Supporter of the Season: Carl Etnier

Carl and I met at the Capital City Farmers’ Market, back in the fall of 2020. His bright smile—eventually visible when we could be at the outdoor market without masks—and interesting conversation fueled our visits on his many trips to the market. I soon learned that he’s a radio show host and quite an avid fermenter himself. He’s also a member of his local selectboard, the town’s dog catcher, and a marathon runner.

Carl is part of a faithful band of farmers’ market supporters who attend the market almost weekly and year-round, regardless of the weather. It certainly warms my heart, and sometimes my toes, to see his friendly face at the winter market when the air is sharp, the sky is gray, and the thermometer is in the single digits, or less. As a way to thank Carl for his continued support, I asked him to become VFA’s second Supporter of the Season. Check out his interesting tales below!

A little about Carl

Is there a business or non-profit you’d like to lift up?
Yes. The non-profit Central Vermont Community Radio (wgdr.org) formed in 2021 to purchase the licenses for WGDR Plainfield and WGDH Hardwick from Goddard College, which had run WGDR since 1973. A few years ago, the stations had financial support both from Goddard and the Corporation for Public Broadcasting (CPB). Now, the Central Vermont Community Radio is trying to carry out a similar mission* almost entirely with listener contributions, local fundraising, and volunteers. Community radio is a way to help the community keep local conversations going and build stronger connections. *"To provide a community radio station which serves the people of north central VT and beyond; to provide a forum for cultivating social change that re-harmonizes human communities with the natural world, supports the independent arts and celebrates diversity, creativity, and freedom. We inform, entertain and educate through the presentation of alternative news, artistic expression, and public affairs programming."
Tell us about your interest in live-cultured food and drinks.
Back when almost all beer available in this country was some type of American lager like Budweiser, a friend (and Charlie Papazian's book) introduced me to home brewing. I was blown away by the delicious variety of styles it was possible to make with simple equipment and kitchen-level sanitation. Rocky Raccoon Honey Lager was the first beer recipe I made, and it was a gateway drug that led eventually to making full-on mead, or honey wine. When I moved to Sweden in 1990, it was legal to make beer and wine at home but not mead. As a result, I shared the recipe with friends, wrote up a flyer on how to make it, and entered my mead in the competition at the first Stockholm Beer Festival in 1992. Since mead was illegal, I called mine "Busy Bee Beer;" it won amazement from the judges but no award. The mead also opened doors and brought forth smiles from Belgian brewers and lambic blenders when some friends and I took a week-long beer safari to sample the wares and meet the people of the Low Countries. Home-brewed mead is now legal in Sweden, I've read, and I like to think I played some small part in the movement to make Sweden safe for mead home brewers. These days my primary home fermentation adventures are yogurt from local raw milk, hard cider, and bread.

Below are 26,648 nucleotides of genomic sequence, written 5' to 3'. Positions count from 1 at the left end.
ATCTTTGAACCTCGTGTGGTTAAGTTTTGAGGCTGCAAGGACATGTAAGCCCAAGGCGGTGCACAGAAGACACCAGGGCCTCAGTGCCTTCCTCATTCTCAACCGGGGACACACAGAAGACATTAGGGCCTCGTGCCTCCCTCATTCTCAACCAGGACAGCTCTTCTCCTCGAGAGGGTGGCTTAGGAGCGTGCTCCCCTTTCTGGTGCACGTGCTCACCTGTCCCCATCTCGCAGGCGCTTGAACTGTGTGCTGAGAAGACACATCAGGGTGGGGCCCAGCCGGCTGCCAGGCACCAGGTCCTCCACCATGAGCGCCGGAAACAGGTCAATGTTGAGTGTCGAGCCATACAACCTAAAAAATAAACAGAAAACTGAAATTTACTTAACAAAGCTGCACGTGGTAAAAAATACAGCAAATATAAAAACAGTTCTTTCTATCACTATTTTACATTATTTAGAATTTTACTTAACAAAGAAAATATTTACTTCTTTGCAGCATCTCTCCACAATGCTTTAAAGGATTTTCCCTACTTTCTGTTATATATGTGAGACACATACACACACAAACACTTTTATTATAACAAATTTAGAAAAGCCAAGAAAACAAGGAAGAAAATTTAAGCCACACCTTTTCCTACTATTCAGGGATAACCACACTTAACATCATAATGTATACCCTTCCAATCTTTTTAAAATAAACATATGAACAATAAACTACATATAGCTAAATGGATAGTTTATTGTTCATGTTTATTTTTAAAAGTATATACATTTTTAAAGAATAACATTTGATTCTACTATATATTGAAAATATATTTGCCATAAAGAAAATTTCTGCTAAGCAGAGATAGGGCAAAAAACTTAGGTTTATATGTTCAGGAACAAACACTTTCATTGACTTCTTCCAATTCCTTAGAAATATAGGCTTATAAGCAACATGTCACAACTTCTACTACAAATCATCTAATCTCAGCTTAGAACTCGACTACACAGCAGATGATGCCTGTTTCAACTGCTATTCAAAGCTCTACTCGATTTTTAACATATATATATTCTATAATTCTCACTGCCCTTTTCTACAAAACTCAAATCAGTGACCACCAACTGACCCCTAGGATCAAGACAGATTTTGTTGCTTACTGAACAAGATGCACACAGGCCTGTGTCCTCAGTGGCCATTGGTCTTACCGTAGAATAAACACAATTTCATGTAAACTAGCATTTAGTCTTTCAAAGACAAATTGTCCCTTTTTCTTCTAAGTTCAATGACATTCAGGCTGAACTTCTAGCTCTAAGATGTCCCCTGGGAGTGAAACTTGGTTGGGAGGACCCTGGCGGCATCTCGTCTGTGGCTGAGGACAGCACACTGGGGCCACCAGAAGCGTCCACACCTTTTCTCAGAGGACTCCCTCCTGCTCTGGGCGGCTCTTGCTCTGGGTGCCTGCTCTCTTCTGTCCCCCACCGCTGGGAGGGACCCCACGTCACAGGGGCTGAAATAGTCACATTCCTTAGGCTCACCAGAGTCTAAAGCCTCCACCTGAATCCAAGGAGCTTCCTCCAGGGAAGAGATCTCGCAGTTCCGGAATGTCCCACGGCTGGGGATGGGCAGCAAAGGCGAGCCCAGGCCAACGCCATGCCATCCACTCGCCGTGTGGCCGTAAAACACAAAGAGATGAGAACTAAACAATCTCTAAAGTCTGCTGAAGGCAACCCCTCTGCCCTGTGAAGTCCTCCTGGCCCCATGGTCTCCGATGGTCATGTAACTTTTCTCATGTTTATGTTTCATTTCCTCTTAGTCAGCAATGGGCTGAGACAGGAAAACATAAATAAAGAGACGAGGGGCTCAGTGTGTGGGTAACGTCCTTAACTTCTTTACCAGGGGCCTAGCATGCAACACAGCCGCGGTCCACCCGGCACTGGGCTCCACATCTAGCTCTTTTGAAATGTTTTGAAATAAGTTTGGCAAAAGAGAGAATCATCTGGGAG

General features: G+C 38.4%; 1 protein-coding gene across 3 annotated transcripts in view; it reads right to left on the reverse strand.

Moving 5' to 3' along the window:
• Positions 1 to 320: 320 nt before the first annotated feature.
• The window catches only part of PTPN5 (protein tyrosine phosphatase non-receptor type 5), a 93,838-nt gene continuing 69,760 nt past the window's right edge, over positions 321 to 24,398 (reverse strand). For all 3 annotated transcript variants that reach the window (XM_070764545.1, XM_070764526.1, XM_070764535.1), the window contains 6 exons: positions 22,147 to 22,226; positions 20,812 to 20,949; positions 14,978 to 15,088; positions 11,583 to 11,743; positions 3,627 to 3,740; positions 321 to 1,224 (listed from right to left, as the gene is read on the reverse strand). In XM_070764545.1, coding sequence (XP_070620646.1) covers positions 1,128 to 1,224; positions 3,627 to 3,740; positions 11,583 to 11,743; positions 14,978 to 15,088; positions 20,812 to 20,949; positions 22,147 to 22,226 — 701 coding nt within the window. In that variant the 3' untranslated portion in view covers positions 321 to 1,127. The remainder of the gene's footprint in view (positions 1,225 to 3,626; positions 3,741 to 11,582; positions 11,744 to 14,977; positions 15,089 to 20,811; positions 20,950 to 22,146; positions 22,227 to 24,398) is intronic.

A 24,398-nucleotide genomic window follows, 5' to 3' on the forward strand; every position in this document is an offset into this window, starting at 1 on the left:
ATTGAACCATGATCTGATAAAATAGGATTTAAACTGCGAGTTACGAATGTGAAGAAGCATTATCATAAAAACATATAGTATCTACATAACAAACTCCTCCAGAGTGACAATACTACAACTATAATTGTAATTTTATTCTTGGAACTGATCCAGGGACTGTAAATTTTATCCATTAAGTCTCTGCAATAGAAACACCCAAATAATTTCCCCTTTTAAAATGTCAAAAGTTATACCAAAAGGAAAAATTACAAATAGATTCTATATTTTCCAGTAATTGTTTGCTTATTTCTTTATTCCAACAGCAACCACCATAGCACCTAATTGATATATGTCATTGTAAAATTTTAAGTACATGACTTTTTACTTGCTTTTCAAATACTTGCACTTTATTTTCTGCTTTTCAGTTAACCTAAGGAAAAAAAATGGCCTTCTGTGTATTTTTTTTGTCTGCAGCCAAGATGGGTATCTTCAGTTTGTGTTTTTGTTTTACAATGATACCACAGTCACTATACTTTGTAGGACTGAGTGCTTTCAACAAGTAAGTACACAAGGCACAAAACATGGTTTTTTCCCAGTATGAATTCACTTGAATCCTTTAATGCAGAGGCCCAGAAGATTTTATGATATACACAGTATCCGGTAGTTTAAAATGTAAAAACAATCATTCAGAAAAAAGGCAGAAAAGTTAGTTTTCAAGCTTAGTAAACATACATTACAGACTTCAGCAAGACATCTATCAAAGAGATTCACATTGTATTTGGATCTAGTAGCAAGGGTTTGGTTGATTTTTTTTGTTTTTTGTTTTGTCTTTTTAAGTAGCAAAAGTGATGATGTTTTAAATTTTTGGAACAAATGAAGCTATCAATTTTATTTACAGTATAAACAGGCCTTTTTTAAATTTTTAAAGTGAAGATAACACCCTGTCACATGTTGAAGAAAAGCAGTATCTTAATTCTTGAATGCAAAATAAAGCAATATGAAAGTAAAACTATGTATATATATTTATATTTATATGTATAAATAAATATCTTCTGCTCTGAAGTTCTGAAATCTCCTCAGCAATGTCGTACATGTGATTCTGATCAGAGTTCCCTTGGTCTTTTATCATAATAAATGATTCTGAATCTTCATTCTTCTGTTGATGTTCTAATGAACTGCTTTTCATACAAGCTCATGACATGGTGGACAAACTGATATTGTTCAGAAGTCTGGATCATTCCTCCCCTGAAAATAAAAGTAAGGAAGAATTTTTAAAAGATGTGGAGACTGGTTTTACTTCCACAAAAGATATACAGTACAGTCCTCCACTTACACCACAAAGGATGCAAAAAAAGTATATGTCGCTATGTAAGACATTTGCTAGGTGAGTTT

So, you make fermented foods and drinks at home. Right?
Yes!
Fermentation is always an adventure. Have you ever created a fermentation flop? If yes, tell us a little about it.
Oh sure. I've let cider stay too long in the carboy and develop all sorts of off flavors. Nothing so bad I won't drink it, but I don't serve it to friends. (Or even enemies, as it would give them something to mock me about...) And though I've made plenty of good cottage cheese and ricotta cheese, my attempts at hard cheese have always ended up too salty or otherwise off. I've also repeatedly tried to induce flops in beer brewing, with no success. I typically have enough beer to fill just half a bottle towards the end of bottling a batch. Curious about the importance of hygiene at this stage, for years I spit into many of those half bottles of beer before capping them. I knew not to serve the half bottles to anyone else, and so I tested them for any difference from the rest of the batch. They were always just as tasty as the rest of the batch. A better story is the serendipitous creation of something different than what I'd set out to make. For example, I once made a batch of brown ale that I left unsampled for several years. When I opened it, I found it had developed a delicious, far more complex flavor profile than typical brown ale--something more like a Rodenbach or other beer made with wild yeast.
Please describe your biggest fermentation success.
The best alcoholic beverage I've made is pyment, which I've made from honey plus the concentrated grape juice from a kit for red wine. Somehow it came out like a combination, equal parts intoxicating and inexplicable, of dry red wine and honey sweetness.
Which one of our products is your favorite?
What else would you like readers to know about you?
I suppose I'm not alone among readers of this newsletter in loving local farmers' markets, for the support of the local food economy, the chance to visit with the people who make or grow wonderful food for us, and socializing with neighbors.
How else can VFA help you with your health, happiness or success?
Keep on connecting us with tasty fermentations, knowledge of how to make our own, and with each other.
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